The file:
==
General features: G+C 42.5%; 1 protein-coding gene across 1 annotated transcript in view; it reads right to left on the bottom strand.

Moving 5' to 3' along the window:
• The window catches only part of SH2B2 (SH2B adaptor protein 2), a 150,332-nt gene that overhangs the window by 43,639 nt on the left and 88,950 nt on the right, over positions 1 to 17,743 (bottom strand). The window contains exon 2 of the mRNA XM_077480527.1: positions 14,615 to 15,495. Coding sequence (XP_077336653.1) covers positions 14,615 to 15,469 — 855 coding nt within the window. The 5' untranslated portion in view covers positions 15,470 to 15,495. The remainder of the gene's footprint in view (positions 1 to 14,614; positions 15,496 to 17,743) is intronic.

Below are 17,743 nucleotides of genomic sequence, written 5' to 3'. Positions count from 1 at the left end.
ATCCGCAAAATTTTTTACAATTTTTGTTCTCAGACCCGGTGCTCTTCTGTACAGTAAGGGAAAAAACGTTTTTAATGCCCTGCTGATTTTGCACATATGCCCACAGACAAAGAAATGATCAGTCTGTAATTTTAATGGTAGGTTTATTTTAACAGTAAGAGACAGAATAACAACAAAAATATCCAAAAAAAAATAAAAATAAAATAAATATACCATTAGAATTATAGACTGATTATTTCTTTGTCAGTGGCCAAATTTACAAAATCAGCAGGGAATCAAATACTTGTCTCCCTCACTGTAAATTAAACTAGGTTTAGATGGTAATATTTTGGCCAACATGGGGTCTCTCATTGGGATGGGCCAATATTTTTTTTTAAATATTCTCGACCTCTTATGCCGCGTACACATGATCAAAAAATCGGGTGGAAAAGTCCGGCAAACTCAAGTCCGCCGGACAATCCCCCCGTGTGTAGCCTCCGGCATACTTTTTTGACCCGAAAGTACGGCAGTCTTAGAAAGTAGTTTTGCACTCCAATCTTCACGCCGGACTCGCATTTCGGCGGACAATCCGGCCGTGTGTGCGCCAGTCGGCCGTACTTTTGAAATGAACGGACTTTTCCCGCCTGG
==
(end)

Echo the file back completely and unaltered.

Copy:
General features: G+C 42.5%; 1 protein-coding gene across 1 annotated transcript in view; it reads right to left on the bottom strand.

Moving 5' to 3' along the window:
• The window catches only part of SH2B2 (SH2B adaptor protein 2), a 150,332-nt gene that overhangs the window by 43,639 nt on the left and 88,950 nt on the right, over positions 1 to 17,743 (bottom strand). The window contains exon 2 of the mRNA XM_077480527.1: positions 14,615 to 15,495. Coding sequence (XP_077336653.1) covers positions 14,615 to 15,469 — 855 coding nt within the window. The 5' untranslated portion in view covers positions 15,470 to 15,495. The remainder of the gene's footprint in view (positions 1 to 14,614; positions 15,496 to 17,743) is intronic.

Below are 17,743 nucleotides of genomic sequence, written 5' to 3'. Positions count from 1 at the left end.
ATCCGCAAAATTTTTTACAATTTTTGTTCTCAGACCCGGTGCTCTTCTGTACAGTAAGGGAAAAAACGTTTTTAATGCCCTGCTGATTTTGCACATATGCCCACAGACAAAGAAATGATCAGTCTGTAATTTTAATGGTAGGTTTATTTTAACAGTAAGAGACAGAATAACAACAAAAATATCCAAAAAAAAATAAAAATAAAATAAATATACCATTAGAATTATAGACTGATTATTTCTTTGTCAGTGGCCAAATTTACAAAATCAGCAGGGAATCAAATACTTGTCTCCCTCACTGTAAATTAAACTAGGTTTAGATGGTAATATTTTGGCCAACATGGGGTCTCTCATTGGGATGGGCCAATATTTTTTTTTAAATATTCTCGACCTCTTATGCCGCGTACACATGATCAAAAAATCGGGTGGAAAAGTCCGGCAAACTCAAGTCCGCCGGACAATCCCCCCGTGTGTAGCCTCCGGCATACTTTTTTGACCCGAAAGTACGGCAGTCTTAGAAAGTAGTTTTGCACTCCAATCTTCACGCCGGACTCGCATTTCGGCGGACAATCCGGCCGTGTGTGCGCCAGTCGGCCGTACTTTTGAAATGAACGGACTTTTCCCGCCTGG